Mahasweta Devi sits scratching her head absently while a documentary about her life unfolds on a big screen beside her.
Then it is question time and a young girl in a navy blue school blazer wants to know ‘which language to write in?’
‘The language you dream in,’ is the answer.
Mahasweta Devi is hitting 90 and the grand old dame of Bengali literature has no patience for long-winded replies.
The diminutive old lady with white dishevelled hair and a harsh loud voice (the cold hard voice of truth?) has a wry look on her face as she answers another question, this time about the female characters of the Mahabharata.
‘Go into the real world – not the middle class world you live in – and there you will find these women – Draupadi, Kunti, Gandhari – who are our contemporaries even today; you will find women leading similar lives, with similar stories.
We’ve arrived slap bang in the middle of things (our flight was delayed for a few hours), but we’re home now and that’s all that matters.
Too much miracle stories I don’t like,’ the Dalai Lama guffaws heartily at his own joke. A couple of thousand people laugh along.
Ishaan would have liked this man who says his tutor had a ‘stern face’ and that as a little boy of eight his mind was ‘always running to go play.’
He’s the exact opposite of the man I thought he’d be (stoic, calm, a little serious). Instead, like my friend pointed out, he’s got a childlike innocence and a sense of merriment and glee that is delightful; but just as quickly he can turn dead serious.
‘Indians are very religious,’ he says, grinning at a few ladies in the front row. ‘I’m sure you must get up in the morning and do your puja, pray a little, burn a little incense. But sometimes, I think, Indians are praying to God to let them carry on corrupted life.’
‘It can’t go together’, he says, looking questioningly at us (the crowd quietens down).
‘Religious life or corrupted mind. You must choose.’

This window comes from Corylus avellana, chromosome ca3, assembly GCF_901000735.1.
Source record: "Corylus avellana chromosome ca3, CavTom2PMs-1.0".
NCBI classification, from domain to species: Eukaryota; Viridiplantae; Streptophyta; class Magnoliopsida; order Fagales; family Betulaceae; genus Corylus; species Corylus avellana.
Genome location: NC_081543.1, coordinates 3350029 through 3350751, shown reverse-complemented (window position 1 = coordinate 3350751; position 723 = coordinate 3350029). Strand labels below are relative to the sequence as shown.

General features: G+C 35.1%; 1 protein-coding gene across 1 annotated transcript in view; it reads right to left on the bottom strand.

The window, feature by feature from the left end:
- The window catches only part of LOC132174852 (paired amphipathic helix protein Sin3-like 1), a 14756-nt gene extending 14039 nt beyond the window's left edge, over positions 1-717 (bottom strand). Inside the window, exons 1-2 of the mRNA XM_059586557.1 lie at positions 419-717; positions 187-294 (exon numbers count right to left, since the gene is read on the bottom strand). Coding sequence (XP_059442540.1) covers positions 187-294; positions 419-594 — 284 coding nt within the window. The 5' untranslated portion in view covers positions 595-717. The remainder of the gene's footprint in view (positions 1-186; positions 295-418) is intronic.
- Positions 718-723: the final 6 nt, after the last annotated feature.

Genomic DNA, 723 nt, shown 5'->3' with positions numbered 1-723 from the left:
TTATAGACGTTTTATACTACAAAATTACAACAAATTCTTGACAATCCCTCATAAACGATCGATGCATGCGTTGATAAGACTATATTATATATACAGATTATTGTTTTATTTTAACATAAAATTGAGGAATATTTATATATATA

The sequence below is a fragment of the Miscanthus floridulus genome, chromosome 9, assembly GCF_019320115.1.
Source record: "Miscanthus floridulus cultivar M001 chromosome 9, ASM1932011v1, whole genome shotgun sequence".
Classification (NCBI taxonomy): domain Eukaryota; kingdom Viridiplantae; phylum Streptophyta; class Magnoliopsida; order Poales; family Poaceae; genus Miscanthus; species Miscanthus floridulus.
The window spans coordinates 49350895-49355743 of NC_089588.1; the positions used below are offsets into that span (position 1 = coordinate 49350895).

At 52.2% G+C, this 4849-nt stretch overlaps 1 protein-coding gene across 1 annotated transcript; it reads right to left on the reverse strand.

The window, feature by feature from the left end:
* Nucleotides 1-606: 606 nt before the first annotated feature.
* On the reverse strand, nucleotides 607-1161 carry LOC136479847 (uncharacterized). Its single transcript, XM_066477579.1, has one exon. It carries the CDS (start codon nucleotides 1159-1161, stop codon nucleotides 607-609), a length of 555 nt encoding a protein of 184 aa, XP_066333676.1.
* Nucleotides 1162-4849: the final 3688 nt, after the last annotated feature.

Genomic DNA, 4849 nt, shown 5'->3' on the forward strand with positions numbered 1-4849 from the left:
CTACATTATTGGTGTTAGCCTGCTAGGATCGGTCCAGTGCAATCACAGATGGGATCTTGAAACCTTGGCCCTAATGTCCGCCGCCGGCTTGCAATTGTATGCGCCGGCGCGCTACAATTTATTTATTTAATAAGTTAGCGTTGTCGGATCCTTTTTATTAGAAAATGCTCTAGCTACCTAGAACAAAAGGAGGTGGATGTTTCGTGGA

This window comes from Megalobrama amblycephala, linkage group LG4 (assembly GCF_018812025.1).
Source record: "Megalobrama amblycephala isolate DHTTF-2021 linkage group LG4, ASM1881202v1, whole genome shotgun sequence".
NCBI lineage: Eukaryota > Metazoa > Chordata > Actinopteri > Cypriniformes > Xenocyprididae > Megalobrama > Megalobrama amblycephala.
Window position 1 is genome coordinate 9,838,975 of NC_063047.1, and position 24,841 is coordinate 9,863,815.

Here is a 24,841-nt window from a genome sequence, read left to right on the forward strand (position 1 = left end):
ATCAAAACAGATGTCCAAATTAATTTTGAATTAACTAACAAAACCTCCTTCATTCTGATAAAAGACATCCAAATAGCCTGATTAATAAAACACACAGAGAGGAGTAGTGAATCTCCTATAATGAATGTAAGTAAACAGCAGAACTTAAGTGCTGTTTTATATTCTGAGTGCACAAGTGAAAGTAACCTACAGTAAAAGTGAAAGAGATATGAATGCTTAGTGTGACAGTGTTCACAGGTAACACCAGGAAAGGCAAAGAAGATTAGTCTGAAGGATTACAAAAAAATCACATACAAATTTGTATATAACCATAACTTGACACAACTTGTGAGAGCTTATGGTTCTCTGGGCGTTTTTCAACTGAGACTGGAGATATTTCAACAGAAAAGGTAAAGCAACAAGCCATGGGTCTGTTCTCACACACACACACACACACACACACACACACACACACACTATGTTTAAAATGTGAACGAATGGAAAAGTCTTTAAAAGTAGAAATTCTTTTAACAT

He spoke about how he saw some poor children in Bombay recently, playing half-naked on the road alongside a hall where a huge wedding ceremony was in progress. He wished the ceremony could have been about distributing bread, cheese and fruit to the poor instead.
‘How to rid oneself of fear when you may not know what the fear is about?’ asked someone in the audience (a good question, I thought).
‘If you are struck by lightning – or there is an earthquake – then you have no time to think,’ he answered smiling at the man, as the crowd burst out laughing. ‘But otherwise, analyse, question, try to find out about this fear.’
Then with a bigger smile: ‘And if it’s not in your control, just accept it.’
Abraham Verghese, author of ‘Cutting for Stone’ had an audience that comprised almost exclusively of women (yes, he’s quite gorgeous).
‘Geography is destiny,’ he said. (Napoleon’s words, he added) and said that this statement intrigues him as it reflects his own life (he is an Indian who was born in Ethiopia, and moved to the US when the war broke out) and is probably also the reason why his book shifts from country to country; the geography is such an integral part of the story – almost like another character.
‘John Irving told me that if you don’t know the whole book in advance – the story, down to every detail, like he does – than I’m just an ‘ordinary liar,’ he revealed to peals of laughter. ‘Whereas Michael Ondaatje says that the pleasure in writing is not knowing what’s in store next – especially for the writer.’
One of the last sessions was on photography. Posing for Posterity: Royal Indian Portraits is a book by Pramod Kumar that is a little gem in its own right.
We learnt many things during this riveting session: The earliest photography started in India from 1840; A picture of a woman in total purdah (Afghan style) turns out to be an interesting dichotomy: you cannot see her, yet she must still be photographed.
However, as against the popular idea that the Indian Princes never allowed their women folk to be photographed as they maintained strict purdah, there are many hundreds of women from the royal zenana (especially from the state of Hyderabad) who have been photographed without purdah, as this was considered an educated ‘forward’ thing to do. Painted photography was big and is now considered an art form.
But the funniest anecdote was of a king who was afraid to have his photo taken (he thought his soul would be sucked up by the camera), so he got all his courtiers photographed instead! Nice guy.
And so, at the end of another day – smaller, more intimate, more ‘serious’ than the previous year – it’s full paisa vasool.
p.s. Sharmila Tagore’s ‘friend’